Ethiopian police set to examine bodies found in area between Oromia-Somali regions during probe into case of held ex-leader of Somali Regional State, Abdi Mohammed Omer.
Ethiopian police have unearthed a mass grave with an estimated 200 bodies in an area between the country’s Oromia and Somali regions, according to state-affiliated media.
Fana Broadcasting Corporation (FBC) said on Thursday (Nov. 8) the grave was found during an investigation into atrocities allegedly carried out by a paramilitary force known as the “Liyu Police” that were seen as loyal to Abdi Mohammed Omer, the former president of the Somali region.
Adbi was forced to resign on August 6 and was later arrested after fighting broke out in the provincial capital, Jigjiga, and surrounding towns. He is now in detention facing trial for alleged human rights violations.
According to FBC, police were granted 14 days to unearth and do forensic examinations on the bodies.
“If these mass graves are proved to be related to a systematic attack to the local populations, certainly, we are looking at a case of war crimes and crimes against humanity,” Awol Allo, a lecturer at Keele University’s School of Law and an expert on Ethiopia, told Al Jazeera.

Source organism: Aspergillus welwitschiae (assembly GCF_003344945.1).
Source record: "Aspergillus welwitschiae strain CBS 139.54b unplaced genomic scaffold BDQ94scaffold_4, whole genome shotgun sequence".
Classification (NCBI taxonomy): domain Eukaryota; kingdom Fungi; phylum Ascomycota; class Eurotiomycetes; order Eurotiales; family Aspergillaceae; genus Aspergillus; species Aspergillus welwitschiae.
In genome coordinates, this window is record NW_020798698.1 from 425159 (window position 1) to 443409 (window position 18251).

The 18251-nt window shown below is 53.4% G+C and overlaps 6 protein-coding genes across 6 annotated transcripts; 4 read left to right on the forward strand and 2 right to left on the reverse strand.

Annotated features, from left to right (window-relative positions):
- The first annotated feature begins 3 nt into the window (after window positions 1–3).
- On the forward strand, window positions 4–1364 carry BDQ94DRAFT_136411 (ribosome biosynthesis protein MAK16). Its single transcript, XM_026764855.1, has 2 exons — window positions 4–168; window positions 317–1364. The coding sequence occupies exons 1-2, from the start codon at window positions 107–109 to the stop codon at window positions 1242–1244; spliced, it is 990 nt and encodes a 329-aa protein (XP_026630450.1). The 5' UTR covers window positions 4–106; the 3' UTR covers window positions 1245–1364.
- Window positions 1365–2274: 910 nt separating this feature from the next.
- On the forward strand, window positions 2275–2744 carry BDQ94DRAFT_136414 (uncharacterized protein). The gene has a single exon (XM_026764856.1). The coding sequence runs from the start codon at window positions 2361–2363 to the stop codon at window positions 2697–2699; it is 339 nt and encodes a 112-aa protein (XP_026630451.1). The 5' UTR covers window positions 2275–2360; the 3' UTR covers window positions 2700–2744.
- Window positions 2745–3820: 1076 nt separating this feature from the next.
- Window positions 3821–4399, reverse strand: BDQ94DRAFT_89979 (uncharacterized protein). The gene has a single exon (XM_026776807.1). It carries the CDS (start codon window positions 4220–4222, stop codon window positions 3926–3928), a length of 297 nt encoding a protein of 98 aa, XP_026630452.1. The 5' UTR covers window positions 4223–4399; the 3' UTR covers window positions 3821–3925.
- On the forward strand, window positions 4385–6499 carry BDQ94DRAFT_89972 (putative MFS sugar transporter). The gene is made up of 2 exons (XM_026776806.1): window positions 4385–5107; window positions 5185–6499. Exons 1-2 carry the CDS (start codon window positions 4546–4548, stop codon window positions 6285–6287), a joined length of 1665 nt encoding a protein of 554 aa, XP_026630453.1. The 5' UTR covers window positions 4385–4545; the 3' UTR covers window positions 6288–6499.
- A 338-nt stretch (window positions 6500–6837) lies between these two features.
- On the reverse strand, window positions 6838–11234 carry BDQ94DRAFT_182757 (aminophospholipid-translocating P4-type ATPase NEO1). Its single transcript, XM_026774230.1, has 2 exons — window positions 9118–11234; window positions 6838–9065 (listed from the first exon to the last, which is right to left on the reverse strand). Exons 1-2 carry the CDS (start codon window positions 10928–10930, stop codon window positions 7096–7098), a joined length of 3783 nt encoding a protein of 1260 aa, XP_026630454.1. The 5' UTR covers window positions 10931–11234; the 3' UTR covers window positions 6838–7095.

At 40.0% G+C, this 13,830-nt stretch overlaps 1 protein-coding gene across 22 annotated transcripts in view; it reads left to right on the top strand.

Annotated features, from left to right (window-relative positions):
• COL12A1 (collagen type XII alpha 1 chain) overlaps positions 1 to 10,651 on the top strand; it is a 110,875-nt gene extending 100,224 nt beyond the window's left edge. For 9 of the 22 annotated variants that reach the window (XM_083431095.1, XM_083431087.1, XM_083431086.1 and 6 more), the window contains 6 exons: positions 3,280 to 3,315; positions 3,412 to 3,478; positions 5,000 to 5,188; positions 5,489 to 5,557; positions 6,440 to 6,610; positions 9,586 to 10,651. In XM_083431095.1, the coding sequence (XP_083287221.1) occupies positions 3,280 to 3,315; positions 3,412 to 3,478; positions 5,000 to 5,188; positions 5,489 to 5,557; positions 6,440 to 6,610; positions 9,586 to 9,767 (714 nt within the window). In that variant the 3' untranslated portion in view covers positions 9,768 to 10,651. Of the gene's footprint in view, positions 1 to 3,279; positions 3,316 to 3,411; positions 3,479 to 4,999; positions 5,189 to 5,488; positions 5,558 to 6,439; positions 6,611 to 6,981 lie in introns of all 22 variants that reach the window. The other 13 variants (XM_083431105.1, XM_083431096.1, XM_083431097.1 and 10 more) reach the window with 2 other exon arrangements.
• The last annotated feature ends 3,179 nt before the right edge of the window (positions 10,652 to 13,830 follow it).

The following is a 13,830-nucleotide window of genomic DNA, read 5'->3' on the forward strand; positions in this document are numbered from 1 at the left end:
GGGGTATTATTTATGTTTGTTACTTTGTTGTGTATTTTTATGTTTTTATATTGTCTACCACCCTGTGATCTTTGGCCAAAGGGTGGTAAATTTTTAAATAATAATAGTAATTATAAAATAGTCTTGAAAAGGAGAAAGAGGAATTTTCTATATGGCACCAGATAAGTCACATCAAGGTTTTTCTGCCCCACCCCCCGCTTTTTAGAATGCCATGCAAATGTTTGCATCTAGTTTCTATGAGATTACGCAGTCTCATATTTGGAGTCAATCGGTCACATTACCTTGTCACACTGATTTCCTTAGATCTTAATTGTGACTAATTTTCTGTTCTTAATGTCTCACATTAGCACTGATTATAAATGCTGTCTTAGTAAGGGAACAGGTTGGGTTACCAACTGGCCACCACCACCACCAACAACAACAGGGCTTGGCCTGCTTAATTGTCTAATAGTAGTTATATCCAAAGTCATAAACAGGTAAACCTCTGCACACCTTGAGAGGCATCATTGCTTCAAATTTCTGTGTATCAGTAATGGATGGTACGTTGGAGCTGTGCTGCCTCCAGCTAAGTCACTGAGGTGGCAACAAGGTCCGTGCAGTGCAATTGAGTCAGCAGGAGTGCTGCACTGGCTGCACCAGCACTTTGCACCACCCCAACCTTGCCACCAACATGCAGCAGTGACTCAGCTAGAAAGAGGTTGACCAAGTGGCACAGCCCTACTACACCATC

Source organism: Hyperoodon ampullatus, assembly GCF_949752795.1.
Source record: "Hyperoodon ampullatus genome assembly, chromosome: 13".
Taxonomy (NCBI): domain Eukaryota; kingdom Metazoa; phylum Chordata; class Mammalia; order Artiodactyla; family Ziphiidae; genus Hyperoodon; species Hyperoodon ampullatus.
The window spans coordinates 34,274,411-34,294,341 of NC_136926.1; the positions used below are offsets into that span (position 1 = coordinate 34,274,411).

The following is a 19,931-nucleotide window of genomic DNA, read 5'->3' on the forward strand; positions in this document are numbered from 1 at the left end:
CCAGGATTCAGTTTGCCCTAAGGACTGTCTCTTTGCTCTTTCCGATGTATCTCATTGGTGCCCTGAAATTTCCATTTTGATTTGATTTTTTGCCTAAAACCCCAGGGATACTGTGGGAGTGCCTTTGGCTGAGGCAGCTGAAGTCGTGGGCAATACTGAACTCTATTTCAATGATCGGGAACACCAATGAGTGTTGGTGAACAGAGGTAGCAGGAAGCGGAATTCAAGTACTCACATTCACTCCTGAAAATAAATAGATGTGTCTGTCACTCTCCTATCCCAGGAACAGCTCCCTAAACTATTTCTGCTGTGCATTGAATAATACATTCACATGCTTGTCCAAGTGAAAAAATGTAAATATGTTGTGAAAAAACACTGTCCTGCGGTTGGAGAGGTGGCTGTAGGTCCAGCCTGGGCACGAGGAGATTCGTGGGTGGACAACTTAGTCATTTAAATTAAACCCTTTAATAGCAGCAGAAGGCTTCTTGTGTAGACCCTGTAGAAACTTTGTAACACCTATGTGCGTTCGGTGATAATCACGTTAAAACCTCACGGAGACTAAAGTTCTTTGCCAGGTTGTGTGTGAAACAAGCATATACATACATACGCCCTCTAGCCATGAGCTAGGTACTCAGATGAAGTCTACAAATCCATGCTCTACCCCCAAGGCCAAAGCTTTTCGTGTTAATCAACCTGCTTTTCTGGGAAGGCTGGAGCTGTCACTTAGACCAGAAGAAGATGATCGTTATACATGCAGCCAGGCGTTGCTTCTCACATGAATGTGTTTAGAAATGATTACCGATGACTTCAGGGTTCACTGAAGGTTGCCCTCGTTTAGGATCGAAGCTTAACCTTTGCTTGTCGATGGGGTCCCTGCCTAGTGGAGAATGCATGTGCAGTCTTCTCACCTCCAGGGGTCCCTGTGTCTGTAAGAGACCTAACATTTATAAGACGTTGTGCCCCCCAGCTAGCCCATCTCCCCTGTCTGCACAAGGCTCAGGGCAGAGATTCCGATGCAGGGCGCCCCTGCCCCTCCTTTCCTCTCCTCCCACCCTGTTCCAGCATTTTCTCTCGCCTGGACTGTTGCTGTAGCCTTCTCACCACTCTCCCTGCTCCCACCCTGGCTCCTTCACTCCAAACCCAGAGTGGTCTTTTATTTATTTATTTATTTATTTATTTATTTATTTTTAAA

“The man in the center of this theater cannot really wash his hands.”
The eastern region has been plagued by violence for decades as the government fought the secessionist Ogaden National Liberation Front (ONLF) before both sides signed a peace deal last month.
Human rights groups have often accused Abdi’s former administration of human rights abuses.
In July, US-based group Human Rights Watch (HRW) alleged that Abdi was running a secret jail where suspected ONLF members were tortured.
In a letter to the commissioner of African Commission on Human and Peoples’ Rights, HRW said it had documented cases of abuse, rape and humiliation in Jigjiga central prison that directly involved the Liyu Police.
Awol said the unofficial militia “were directly accountable and loyal to him (Abdi) long before he became president – after he became president, he had absolute control.”
In August, Ethiopian officials said the Liyu Police carried out an attack that killed 41 people and wounded 20 others.
Continue reading this story at Al Jazeera
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